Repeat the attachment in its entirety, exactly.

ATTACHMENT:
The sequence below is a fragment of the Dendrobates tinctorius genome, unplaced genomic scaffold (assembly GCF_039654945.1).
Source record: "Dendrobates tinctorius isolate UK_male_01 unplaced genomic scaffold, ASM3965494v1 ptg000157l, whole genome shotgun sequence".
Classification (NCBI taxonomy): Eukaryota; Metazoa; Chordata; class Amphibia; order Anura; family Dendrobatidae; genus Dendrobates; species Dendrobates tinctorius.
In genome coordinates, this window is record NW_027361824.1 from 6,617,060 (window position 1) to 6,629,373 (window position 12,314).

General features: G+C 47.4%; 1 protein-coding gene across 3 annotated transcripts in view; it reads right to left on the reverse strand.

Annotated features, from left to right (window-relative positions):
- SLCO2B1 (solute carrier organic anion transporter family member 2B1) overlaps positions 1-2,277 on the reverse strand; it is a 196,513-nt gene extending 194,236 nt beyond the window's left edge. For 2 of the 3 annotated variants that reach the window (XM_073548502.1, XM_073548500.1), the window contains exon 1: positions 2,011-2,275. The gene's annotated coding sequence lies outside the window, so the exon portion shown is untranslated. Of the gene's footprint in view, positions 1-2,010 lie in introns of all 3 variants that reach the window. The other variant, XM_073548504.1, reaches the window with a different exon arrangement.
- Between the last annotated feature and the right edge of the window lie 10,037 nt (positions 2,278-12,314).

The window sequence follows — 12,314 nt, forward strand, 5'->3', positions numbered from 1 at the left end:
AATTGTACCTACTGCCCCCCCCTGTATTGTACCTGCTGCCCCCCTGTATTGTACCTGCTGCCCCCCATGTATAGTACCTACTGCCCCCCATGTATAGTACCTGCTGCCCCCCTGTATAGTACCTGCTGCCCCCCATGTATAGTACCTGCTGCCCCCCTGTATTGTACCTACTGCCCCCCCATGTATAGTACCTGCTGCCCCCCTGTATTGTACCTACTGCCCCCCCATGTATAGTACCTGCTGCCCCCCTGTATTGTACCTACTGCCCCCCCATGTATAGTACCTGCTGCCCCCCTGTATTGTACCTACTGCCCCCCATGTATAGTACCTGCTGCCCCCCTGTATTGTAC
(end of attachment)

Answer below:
The sequence below is a fragment of the Dendrobates tinctorius genome, unplaced genomic scaffold (assembly GCF_039654945.1).
Source record: "Dendrobates tinctorius isolate UK_male_01 unplaced genomic scaffold, ASM3965494v1 ptg000157l, whole genome shotgun sequence".
Classification (NCBI taxonomy): Eukaryota; Metazoa; Chordata; class Amphibia; order Anura; family Dendrobatidae; genus Dendrobates; species Dendrobates tinctorius.
In genome coordinates, this window is record NW_027361824.1 from 6,617,060 (window position 1) to 6,629,373 (window position 12,314).

General features: G+C 47.4%; 1 protein-coding gene across 3 annotated transcripts in view; it reads right to left on the reverse strand.

Annotated features, from left to right (window-relative positions):
- SLCO2B1 (solute carrier organic anion transporter family member 2B1) overlaps positions 1-2,277 on the reverse strand; it is a 196,513-nt gene extending 194,236 nt beyond the window's left edge. For 2 of the 3 annotated variants that reach the window (XM_073548502.1, XM_073548500.1), the window contains exon 1: positions 2,011-2,275. The gene's annotated coding sequence lies outside the window, so the exon portion shown is untranslated. Of the gene's footprint in view, positions 1-2,010 lie in introns of all 3 variants that reach the window. The other variant, XM_073548504.1, reaches the window with a different exon arrangement.
- Between the last annotated feature and the right edge of the window lie 10,037 nt (positions 2,278-12,314).

The window sequence follows — 12,314 nt, forward strand, 5'->3', positions numbered from 1 at the left end:
AATTGTACCTACTGCCCCCCCCTGTATTGTACCTGCTGCCCCCCTGTATTGTACCTGCTGCCCCCCATGTATAGTACCTACTGCCCCCCATGTATAGTACCTGCTGCCCCCCTGTATAGTACCTGCTGCCCCCCATGTATAGTACCTGCTGCCCCCCTGTATTGTACCTACTGCCCCCCCATGTATAGTACCTGCTGCCCCCCTGTATTGTACCTACTGCCCCCCCATGTATAGTACCTGCTGCCCCCCTGTATTGTACCTACTGCCCCCCCATGTATAGTACCTGCTGCCCCCCTGTATTGTACCTACTGCCCCCCATGTATAGTACCTGCTGCCCCCCTGTATTGTAC